Cape Town park to be country’s only blind-friendly park after facelift - Times LIVE
Wed May 24 08:06:55 SAST 2017

Cape Town park to be country’s only blind-friendly park after facelift

Nashira Davids | 2016-03-10 16:03:10.0
Scented plants like lavender and rosemary will feature in the park so that blind people can know exactly where they are.
Image by: Gallo Images/ IStock

A scented garden‚ asphalt bicycle track and bespoke mosaic artwork are among the upgrades to a Cape Town municipal park which‚ when complete‚ will be the only blind-friendly park in the country.

The park is located near the Athlone School for the Blind in Beroma‚ which was started about 100 years ago.

It is scheduled for completion in June and will have cost R1.1-million.

"The design team engaged with the [school] regarding the children's needs and habits. We studied their playgrounds and learnt from their specialist teachers who train the children in mobility‚'' said Brett Herron‚ mayoral committee member for transport.

Some of the park's features include:

  • Plants such as lavender‚ wild garlic and rosemary which will give off its distinct scent helping the blind establish where they are in the park;
  • A court to play a specially designed blind sport called Goal ball which can also be used by the community for activities such as yoga;
  • Rubber matting on the playground to reduce the impact of falls and
  • A mosaic mural ''bringing art and stories to life in a tactile way''.

Currently pupils go to places such as a nearby mall where they are taught mobility. Now‚ not only will they be able to use the park‚ they can walk to it. Tactile paving has been installed along the roads to guide them through the suburb.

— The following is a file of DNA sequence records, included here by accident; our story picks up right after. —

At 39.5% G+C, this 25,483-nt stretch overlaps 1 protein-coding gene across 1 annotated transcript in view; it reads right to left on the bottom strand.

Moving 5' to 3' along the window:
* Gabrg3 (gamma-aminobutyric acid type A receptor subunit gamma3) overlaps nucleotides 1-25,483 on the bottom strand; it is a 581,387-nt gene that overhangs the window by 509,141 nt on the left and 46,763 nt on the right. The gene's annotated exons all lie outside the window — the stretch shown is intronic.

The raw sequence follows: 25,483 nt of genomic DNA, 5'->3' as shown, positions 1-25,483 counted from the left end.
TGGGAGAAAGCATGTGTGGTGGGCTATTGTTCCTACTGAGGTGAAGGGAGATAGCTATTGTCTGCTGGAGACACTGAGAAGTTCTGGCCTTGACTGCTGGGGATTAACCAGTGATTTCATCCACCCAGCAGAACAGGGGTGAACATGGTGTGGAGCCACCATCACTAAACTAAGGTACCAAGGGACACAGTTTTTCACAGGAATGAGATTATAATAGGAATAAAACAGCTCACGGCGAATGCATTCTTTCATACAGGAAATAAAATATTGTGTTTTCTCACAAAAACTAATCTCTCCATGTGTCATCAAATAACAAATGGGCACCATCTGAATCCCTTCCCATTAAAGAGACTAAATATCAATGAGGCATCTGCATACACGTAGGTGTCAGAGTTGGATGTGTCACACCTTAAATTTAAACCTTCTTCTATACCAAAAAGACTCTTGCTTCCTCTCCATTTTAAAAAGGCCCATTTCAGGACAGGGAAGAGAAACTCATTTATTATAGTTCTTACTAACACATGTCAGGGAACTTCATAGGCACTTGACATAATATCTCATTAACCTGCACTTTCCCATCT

"The children have very limited opportunities to explore outside the school precinct due to lack of mobility access‚ however now they can explore the whole neighbourhood‚'' said Brendon Johnson‚ project manager for non-motorised transport in the city.

Tamzen Titus‚ the mother of a five-year-old partially sighted child‚ is excited about the project.

"Using social spaces such as parks is a great way to integrate our kids into society. We often hear of parents that hide their disabled kids as they don't want them to be ridiculed‚ but I feel so strongly that by taking our child to the park or on the train is educational for them and to those around them‚'' said Titus.

Landscape architect‚ Samantha Glen‚ loved working on the project and is amazed at how adaptable children are.

"The more they go out the braver they get‚'' said Glen.


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